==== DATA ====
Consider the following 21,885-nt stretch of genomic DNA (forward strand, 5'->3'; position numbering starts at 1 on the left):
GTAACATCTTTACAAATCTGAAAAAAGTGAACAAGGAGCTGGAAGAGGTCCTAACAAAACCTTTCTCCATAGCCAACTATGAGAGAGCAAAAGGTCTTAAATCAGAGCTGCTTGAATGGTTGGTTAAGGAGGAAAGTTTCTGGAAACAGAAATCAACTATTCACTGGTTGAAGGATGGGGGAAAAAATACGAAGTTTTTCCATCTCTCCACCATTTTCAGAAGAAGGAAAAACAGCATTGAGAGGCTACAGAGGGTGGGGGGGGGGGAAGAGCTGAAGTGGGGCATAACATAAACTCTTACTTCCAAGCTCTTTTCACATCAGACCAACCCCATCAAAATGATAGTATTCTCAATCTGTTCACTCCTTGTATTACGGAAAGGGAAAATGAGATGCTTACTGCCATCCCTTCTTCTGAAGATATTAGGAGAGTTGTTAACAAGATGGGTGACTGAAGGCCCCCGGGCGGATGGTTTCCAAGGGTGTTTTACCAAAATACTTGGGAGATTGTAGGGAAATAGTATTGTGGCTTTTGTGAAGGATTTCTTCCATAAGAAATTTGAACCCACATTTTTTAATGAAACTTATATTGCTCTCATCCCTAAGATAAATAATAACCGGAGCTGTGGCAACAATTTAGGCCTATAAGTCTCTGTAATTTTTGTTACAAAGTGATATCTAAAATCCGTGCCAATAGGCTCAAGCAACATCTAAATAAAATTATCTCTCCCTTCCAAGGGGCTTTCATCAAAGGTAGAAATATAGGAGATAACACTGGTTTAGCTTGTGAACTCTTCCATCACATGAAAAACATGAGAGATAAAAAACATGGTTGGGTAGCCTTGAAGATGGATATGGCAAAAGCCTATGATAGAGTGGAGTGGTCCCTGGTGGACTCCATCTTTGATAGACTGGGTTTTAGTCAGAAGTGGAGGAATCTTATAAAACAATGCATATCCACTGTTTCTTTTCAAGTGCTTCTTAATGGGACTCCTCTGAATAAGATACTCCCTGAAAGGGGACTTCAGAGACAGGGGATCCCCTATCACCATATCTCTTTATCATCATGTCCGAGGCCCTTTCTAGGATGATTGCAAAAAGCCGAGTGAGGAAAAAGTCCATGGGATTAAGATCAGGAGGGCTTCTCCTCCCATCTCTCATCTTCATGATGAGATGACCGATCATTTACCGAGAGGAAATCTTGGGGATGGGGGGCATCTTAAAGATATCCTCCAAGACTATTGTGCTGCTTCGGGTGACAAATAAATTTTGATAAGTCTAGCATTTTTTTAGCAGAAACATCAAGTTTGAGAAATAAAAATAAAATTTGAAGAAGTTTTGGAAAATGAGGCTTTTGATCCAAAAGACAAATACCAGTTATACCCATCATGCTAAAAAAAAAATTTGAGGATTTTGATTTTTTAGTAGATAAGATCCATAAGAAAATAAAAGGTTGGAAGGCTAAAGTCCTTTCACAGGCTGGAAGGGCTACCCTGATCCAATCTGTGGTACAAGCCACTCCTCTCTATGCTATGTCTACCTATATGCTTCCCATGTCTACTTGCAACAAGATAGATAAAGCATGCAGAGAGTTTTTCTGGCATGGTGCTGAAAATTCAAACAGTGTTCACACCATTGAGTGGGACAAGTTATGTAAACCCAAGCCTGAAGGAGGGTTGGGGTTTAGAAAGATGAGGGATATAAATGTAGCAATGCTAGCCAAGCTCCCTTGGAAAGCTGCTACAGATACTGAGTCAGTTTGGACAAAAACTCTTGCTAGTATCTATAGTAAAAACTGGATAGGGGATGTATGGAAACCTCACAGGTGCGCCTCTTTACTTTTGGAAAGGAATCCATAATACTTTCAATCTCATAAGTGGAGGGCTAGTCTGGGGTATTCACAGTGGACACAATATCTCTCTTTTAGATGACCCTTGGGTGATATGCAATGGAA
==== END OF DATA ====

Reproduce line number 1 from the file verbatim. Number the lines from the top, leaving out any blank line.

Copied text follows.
Consider the following 21,885-nt stretch of genomic DNA (forward strand, 5'->3'; position numbering starts at 1 on the left):